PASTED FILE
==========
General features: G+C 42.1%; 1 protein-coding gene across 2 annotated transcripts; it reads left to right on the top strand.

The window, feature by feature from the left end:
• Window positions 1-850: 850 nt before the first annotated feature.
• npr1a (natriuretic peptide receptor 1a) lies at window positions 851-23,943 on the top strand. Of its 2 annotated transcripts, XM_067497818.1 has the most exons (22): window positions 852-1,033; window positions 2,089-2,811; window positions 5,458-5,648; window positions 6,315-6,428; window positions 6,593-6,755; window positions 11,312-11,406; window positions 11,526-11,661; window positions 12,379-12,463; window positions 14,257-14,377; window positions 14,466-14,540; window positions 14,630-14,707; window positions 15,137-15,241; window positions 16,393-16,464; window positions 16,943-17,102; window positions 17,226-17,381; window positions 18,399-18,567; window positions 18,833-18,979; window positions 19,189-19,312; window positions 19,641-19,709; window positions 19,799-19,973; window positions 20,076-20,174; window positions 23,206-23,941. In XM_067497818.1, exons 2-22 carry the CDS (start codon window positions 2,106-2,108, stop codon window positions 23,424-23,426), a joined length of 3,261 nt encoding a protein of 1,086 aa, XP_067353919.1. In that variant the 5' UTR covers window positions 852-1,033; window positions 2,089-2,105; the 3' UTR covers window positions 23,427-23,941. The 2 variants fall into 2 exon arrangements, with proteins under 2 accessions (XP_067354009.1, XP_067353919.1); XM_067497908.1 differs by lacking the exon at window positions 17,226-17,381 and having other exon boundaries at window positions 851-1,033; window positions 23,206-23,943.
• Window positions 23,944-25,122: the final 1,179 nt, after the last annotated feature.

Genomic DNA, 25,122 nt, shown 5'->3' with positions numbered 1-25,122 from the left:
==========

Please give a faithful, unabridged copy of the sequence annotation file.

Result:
General features: G+C 42.1%; 1 protein-coding gene across 2 annotated transcripts; it reads left to right on the top strand.

The window, feature by feature from the left end:
• Window positions 1-850: 850 nt before the first annotated feature.
• npr1a (natriuretic peptide receptor 1a) lies at window positions 851-23,943 on the top strand. Of its 2 annotated transcripts, XM_067497818.1 has the most exons (22): window positions 852-1,033; window positions 2,089-2,811; window positions 5,458-5,648; window positions 6,315-6,428; window positions 6,593-6,755; window positions 11,312-11,406; window positions 11,526-11,661; window positions 12,379-12,463; window positions 14,257-14,377; window positions 14,466-14,540; window positions 14,630-14,707; window positions 15,137-15,241; window positions 16,393-16,464; window positions 16,943-17,102; window positions 17,226-17,381; window positions 18,399-18,567; window positions 18,833-18,979; window positions 19,189-19,312; window positions 19,641-19,709; window positions 19,799-19,973; window positions 20,076-20,174; window positions 23,206-23,941. In XM_067497818.1, exons 2-22 carry the CDS (start codon window positions 2,106-2,108, stop codon window positions 23,424-23,426), a joined length of 3,261 nt encoding a protein of 1,086 aa, XP_067353919.1. In that variant the 5' UTR covers window positions 852-1,033; window positions 2,089-2,105; the 3' UTR covers window positions 23,427-23,941. The 2 variants fall into 2 exon arrangements, with proteins under 2 accessions (XP_067354009.1, XP_067353919.1); XM_067497908.1 differs by lacking the exon at window positions 17,226-17,381 and having other exon boundaries at window positions 851-1,033; window positions 23,206-23,943.
• Window positions 23,944-25,122: the final 1,179 nt, after the last annotated feature.

Genomic DNA, 25,122 nt, shown 5'->3' with positions numbered 1-25,122 from the left: